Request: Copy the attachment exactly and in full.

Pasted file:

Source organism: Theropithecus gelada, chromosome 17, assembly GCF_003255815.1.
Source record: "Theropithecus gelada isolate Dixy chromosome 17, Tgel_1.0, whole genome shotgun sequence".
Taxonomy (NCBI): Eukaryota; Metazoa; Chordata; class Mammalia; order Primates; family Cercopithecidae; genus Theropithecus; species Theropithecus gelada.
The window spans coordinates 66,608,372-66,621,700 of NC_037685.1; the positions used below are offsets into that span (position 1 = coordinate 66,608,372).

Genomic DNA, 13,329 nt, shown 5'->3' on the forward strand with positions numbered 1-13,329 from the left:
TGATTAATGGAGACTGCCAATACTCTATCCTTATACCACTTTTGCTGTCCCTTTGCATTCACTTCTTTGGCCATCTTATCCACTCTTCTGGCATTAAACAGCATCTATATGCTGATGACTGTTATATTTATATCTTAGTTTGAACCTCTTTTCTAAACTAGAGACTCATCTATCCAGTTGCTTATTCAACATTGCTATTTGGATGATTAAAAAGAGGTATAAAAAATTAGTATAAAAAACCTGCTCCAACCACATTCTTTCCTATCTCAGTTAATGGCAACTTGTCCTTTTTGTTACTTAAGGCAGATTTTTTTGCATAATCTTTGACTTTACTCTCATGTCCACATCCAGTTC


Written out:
Source organism: Theropithecus gelada, chromosome 17, assembly GCF_003255815.1.
Source record: "Theropithecus gelada isolate Dixy chromosome 17, Tgel_1.0, whole genome shotgun sequence".
Taxonomy (NCBI): Eukaryota; Metazoa; Chordata; class Mammalia; order Primates; family Cercopithecidae; genus Theropithecus; species Theropithecus gelada.
The window spans coordinates 66,608,372-66,621,700 of NC_037685.1; the positions used below are offsets into that span (position 1 = coordinate 66,608,372).

Genomic DNA, 13,329 nt, shown 5'->3' on the forward strand with positions numbered 1-13,329 from the left:
TGATTAATGGAGACTGCCAATACTCTATCCTTATACCACTTTTGCTGTCCCTTTGCATTCACTTCTTTGGCCATCTTATCCACTCTTCTGGCATTAAACAGCATCTATATGCTGATGACTGTTATATTTATATCTTAGTTTGAACCTCTTTTCTAAACTAGAGACTCATCTATCCAGTTGCTTATTCAACATTGCTATTTGGATGATTAAAAAGAGGTATAAAAAATTAGTATAAAAAACCTGCTCCAACCACATTCTTTCCTATCTCAGTTAATGGCAACTTGTCCTTTTTGTTACTTAAGGCAGATTTTTTTGCATAATCTTTGACTTTACTCTCATGTCCACATCCAGTTC